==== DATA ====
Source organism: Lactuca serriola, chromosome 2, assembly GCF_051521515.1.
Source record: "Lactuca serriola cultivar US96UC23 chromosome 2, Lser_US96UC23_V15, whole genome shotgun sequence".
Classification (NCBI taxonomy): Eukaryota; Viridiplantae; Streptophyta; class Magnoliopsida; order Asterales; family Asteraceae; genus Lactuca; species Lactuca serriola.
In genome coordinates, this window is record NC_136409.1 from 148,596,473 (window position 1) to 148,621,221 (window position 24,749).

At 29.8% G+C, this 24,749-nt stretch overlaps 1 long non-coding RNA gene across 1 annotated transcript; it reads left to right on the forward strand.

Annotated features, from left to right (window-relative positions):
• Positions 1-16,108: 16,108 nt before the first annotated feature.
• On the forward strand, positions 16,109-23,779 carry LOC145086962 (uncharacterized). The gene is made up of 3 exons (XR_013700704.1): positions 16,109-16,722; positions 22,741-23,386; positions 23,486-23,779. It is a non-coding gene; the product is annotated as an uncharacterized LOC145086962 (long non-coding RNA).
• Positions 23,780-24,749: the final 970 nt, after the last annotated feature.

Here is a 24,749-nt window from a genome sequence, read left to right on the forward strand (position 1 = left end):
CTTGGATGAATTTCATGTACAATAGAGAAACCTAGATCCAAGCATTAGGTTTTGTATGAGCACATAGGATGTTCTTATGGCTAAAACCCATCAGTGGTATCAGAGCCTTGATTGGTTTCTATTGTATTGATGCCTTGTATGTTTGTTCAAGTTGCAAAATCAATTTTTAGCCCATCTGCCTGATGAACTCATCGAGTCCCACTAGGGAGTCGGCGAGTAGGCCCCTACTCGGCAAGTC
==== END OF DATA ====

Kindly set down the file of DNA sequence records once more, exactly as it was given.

Source organism: Lactuca serriola, chromosome 2, assembly GCF_051521515.1.
Source record: "Lactuca serriola cultivar US96UC23 chromosome 2, Lser_US96UC23_V15, whole genome shotgun sequence".
Classification (NCBI taxonomy): Eukaryota; Viridiplantae; Streptophyta; class Magnoliopsida; order Asterales; family Asteraceae; genus Lactuca; species Lactuca serriola.
In genome coordinates, this window is record NC_136409.1 from 148,596,473 (window position 1) to 148,621,221 (window position 24,749).

At 29.8% G+C, this 24,749-nt stretch overlaps 1 long non-coding RNA gene across 1 annotated transcript; it reads left to right on the forward strand.

Annotated features, from left to right (window-relative positions):
• Positions 1-16,108: 16,108 nt before the first annotated feature.
• On the forward strand, positions 16,109-23,779 carry LOC145086962 (uncharacterized). The gene is made up of 3 exons (XR_013700704.1): positions 16,109-16,722; positions 22,741-23,386; positions 23,486-23,779. It is a non-coding gene; the product is annotated as an uncharacterized LOC145086962 (long non-coding RNA).
• Positions 23,780-24,749: the final 970 nt, after the last annotated feature.

Here is a 24,749-nt window from a genome sequence, read left to right on the forward strand (position 1 = left end):
CTTGGATGAATTTCATGTACAATAGAGAAACCTAGATCCAAGCATTAGGTTTTGTATGAGCACATAGGATGTTCTTATGGCTAAAACCCATCAGTGGTATCAGAGCCTTGATTGGTTTCTATTGTATTGATGCCTTGTATGTTTGTTCAAGTTGCAAAATCAATTTTTAGCCCATCTGCCTGATGAACTCATCGAGTCCCACTAGGGAGTCGGCGAGTAGGCCCCTACTCGGCAAGTC